“The Doppelganger (an international farce)” is a very different sort of challenge for all involved — playwright, director and actors. With its trademark slamming doors, mistaken identities, pratfalls, verbal humor and sexual innuendo, a farce is sometimes viewed as inherently silly and flimsy.
But for this Steppenwolf Theatre production, the mission is to make farce something more than its usual parts.
‘The Doppelganger (an international farce)’ When: April 5-May 27 Where: Steppenwolf Theatre, 1650 N. Halsted Tickets: $20-$99 Info: steppenwolf.org
As a comedy writer, playwright Matthew-Lee Erlbach was drawn to the crazy laugh-a-minute angle but he also saw farce as “a reflection of the world we live in.” The idea for “The Doppelganger” began to form after he started reading about the Central African Republic’s vast mineral resources and how workers were exploited as slave labor in the mines.
“We have cell phones with lithium batteries in our pockets, and when you follow that trail of blood back to the lithium mine you are met with torture, rape and utter devastation,” Erlbach says. “I want to dismantle those power structures. This play might seem like a clown car but inside are very real issues.”
“The Doppelganger,” a world premiere directed by ensemble member Tina Landau, features Rainn Wilson (“The Office”) in a double role as Thomas Irdley, a copper mining magnate, and his doppelganger, Jimmy Peterson, a doofus kindergarten teacher from Illinois. All the farce tropes are here, including the obvious mistaken identities that occur just as a group of influencers gather at Irdley’s mansion in the Central African Republic to discuss a strategy to expel the current regime and get his mine up and running.
The cast also includes ensemble members Celeste M. Cooper, Audrey Francis, Ora Jones, Sandra Marquez and James Vincent Meredith.
Landau says Erlbach is “extremely funny and has a great knowledge of and instinct for slapstick and sight gags.” At the same time, he’s one of the smartest people she’s ever met.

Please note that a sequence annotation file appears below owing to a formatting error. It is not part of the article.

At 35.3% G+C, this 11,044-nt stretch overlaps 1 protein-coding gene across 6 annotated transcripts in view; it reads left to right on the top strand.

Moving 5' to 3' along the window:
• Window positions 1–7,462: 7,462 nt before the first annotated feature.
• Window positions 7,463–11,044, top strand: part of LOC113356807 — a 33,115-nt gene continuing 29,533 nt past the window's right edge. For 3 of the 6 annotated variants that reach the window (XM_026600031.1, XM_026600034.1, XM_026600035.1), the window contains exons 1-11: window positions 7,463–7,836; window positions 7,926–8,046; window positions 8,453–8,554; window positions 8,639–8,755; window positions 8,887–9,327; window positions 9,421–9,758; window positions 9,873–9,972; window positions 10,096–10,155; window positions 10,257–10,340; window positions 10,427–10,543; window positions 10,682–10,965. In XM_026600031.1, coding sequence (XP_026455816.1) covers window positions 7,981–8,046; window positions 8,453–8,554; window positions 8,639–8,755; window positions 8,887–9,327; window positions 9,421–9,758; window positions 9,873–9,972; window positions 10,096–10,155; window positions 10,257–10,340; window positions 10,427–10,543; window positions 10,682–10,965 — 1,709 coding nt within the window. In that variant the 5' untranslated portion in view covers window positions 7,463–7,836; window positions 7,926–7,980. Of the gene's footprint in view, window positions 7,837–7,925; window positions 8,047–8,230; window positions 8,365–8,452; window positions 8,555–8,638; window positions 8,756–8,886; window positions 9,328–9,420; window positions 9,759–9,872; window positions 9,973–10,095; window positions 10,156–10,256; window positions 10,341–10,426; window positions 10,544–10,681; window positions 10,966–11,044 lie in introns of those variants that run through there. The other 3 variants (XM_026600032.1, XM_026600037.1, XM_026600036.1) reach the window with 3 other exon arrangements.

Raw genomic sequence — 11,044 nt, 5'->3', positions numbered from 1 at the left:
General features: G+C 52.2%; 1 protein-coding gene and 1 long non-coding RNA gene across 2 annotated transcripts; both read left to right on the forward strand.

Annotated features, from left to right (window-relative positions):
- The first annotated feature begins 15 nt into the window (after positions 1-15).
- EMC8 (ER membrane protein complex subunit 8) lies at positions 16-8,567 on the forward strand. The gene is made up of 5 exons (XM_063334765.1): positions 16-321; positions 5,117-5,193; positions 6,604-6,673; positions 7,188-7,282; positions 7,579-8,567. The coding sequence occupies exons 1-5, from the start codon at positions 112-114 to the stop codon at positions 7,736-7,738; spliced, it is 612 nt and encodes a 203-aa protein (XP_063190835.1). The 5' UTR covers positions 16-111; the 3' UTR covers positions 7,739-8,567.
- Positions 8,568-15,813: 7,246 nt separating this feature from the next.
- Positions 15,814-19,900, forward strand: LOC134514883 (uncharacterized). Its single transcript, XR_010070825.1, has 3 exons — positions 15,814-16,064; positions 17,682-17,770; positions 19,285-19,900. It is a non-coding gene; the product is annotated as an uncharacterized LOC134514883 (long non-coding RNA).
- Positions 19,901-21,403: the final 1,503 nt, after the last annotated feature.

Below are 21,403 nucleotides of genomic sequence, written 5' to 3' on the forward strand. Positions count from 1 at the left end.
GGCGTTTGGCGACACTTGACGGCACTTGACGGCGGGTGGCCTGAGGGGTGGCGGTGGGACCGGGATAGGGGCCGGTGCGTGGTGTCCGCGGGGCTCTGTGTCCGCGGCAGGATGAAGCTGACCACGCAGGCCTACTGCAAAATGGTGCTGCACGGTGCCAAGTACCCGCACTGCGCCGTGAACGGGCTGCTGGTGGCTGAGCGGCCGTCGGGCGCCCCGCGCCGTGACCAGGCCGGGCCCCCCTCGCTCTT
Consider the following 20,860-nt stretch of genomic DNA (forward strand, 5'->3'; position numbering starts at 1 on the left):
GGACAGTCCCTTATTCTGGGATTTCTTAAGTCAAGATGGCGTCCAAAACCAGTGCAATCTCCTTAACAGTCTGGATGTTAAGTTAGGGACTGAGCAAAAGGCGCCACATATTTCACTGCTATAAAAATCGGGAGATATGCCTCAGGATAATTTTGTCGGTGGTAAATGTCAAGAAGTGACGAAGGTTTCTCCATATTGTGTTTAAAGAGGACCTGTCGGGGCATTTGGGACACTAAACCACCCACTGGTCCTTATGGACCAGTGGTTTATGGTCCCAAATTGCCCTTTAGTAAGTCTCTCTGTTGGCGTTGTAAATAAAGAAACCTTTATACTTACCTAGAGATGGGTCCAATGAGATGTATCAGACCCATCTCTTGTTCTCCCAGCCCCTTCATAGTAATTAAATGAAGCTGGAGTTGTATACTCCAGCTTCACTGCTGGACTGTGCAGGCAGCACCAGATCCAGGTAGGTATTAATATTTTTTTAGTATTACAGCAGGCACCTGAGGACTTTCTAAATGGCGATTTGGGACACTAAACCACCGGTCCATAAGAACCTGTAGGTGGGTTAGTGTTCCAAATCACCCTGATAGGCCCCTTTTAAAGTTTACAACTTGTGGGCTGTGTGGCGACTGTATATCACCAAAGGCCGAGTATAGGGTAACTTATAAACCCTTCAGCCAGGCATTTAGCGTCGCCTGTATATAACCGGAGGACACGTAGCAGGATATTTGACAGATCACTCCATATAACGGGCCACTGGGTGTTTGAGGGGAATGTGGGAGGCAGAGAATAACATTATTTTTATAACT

“He is so knowledgeable about everything he is writing about, to the point where we’ve had to weed out some of the information because he has such a wealth of knowledge and he wants to share it all.”
Wilson, who first started acting while a student at New Trier High School and is best known for playing Dwight Schrute on “The Office,” recalls seeing Steppenwolf’s 1984 production of Chekhov’s “Three Sisters.” “It was so profoundly funny and sad at the same time,” he says. “I didn’t know that you could do that on stage.”
Before television and film roles, Wilson spent 10 years doing theater in New York and has long wanted to work with Steppenwolf. At first he wasn’t going to accept the “Doppelganger” role, “but the play really got under my skin and I found myself unable to say no. It’s risky and I love that. I couldn’t stop thinking about it.”
Wilson and new ensemble member Cooper, who portrays Rosie Guerekoyame, the African woman who runs the Irdley household and is determined to help her people get a better deal in the mines, are on stage for nearly the entire play. Wilson calls it the “hardest job I’ve ever done in my life.”
“What Rainn is doing is almost superhuman,” Landau notes. “His comedic instincts and knowledge are unparalleled. He is kind of leading the room by example in terms of style and commitment.”
Landau, who most recently directed the Broadway musical “Spongebob SquarePants,” says this is her first time tackling a farce and readily admits it’s “a challenge unlike any I’ve had before.”
“It’s the closest thing I can think of to doing a big musical because what you’re really doing here is creating a structure, a physical form that has to be so perfected and precise that the actors can live inside of it.”
A description of farce that Landau loves goes something like “farce is not a distraction from our times, it’s an expression of what it feels like to be caught up in them.”
“I hope people leave feeling exhausted with laughter but ready to engage in the issues and become curious about things happening beyond their own backyard.”
Mary Houlihan is a Chicago-based freelance writer.